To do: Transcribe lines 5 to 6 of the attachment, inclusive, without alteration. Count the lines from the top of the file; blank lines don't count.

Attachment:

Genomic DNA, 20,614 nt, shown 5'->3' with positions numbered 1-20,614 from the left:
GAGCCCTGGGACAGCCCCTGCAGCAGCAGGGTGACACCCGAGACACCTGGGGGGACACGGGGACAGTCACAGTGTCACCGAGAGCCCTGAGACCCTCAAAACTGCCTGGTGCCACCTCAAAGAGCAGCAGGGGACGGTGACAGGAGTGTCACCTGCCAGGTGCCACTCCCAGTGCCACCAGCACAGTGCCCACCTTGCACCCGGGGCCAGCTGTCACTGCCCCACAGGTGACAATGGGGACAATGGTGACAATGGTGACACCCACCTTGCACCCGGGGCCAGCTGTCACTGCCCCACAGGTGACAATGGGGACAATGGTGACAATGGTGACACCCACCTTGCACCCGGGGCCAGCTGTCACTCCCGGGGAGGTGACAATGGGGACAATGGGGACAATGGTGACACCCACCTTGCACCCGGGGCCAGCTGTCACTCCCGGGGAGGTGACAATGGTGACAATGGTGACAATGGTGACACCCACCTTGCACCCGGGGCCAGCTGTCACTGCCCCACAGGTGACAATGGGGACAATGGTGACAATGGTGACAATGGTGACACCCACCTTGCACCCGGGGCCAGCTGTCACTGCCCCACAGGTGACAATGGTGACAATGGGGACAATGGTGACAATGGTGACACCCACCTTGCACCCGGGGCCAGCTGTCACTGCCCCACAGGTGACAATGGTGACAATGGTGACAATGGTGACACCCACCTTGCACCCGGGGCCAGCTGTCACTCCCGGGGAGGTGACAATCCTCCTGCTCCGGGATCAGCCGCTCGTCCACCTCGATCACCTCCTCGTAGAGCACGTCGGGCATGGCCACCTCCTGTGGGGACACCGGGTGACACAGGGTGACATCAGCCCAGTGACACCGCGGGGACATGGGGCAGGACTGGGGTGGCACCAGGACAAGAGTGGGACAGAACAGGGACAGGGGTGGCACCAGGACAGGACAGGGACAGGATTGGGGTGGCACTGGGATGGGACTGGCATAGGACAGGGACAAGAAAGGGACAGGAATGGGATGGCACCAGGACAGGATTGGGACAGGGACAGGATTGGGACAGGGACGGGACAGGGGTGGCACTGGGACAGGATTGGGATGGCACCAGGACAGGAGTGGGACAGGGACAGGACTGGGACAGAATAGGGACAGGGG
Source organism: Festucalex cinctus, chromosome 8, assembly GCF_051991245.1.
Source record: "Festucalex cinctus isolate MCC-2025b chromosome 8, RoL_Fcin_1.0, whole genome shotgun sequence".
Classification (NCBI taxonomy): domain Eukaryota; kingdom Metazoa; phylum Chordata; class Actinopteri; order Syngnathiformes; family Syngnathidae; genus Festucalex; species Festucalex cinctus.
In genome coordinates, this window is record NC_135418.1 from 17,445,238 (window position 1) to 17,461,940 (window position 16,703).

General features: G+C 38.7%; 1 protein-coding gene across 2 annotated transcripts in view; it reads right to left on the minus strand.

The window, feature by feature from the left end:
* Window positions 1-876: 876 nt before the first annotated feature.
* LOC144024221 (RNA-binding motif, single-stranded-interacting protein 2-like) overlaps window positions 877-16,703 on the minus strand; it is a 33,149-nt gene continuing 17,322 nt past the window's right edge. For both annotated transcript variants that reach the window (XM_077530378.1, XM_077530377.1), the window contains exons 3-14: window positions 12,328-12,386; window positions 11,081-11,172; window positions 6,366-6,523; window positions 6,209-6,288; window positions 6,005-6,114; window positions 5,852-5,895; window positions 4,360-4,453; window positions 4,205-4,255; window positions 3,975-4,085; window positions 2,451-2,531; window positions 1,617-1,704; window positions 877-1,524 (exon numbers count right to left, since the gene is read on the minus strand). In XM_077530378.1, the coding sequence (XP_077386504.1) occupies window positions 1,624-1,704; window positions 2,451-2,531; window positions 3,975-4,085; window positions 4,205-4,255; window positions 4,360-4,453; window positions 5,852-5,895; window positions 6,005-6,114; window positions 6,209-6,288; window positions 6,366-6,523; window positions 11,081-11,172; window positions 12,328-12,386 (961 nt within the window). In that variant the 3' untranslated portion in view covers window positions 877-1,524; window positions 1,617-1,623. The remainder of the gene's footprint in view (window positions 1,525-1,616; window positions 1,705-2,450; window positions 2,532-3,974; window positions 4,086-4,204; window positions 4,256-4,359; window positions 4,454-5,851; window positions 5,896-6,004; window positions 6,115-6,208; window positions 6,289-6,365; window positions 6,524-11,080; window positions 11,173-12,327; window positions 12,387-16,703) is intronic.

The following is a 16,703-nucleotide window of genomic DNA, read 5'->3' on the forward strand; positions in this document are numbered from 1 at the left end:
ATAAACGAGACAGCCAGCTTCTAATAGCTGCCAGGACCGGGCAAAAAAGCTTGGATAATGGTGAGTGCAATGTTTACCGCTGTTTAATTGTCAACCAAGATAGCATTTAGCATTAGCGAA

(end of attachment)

Classification (NCBI taxonomy): domain Eukaryota; kingdom Metazoa; phylum Chordata; class Actinopteri; order Syngnathiformes; family Syngnathidae; genus Festucalex; species Festucalex cinctus.
In genome coordinates, this window is record NC_135418.1 from 17,445,238 (window position 1) to 17,461,940 (window position 16,703).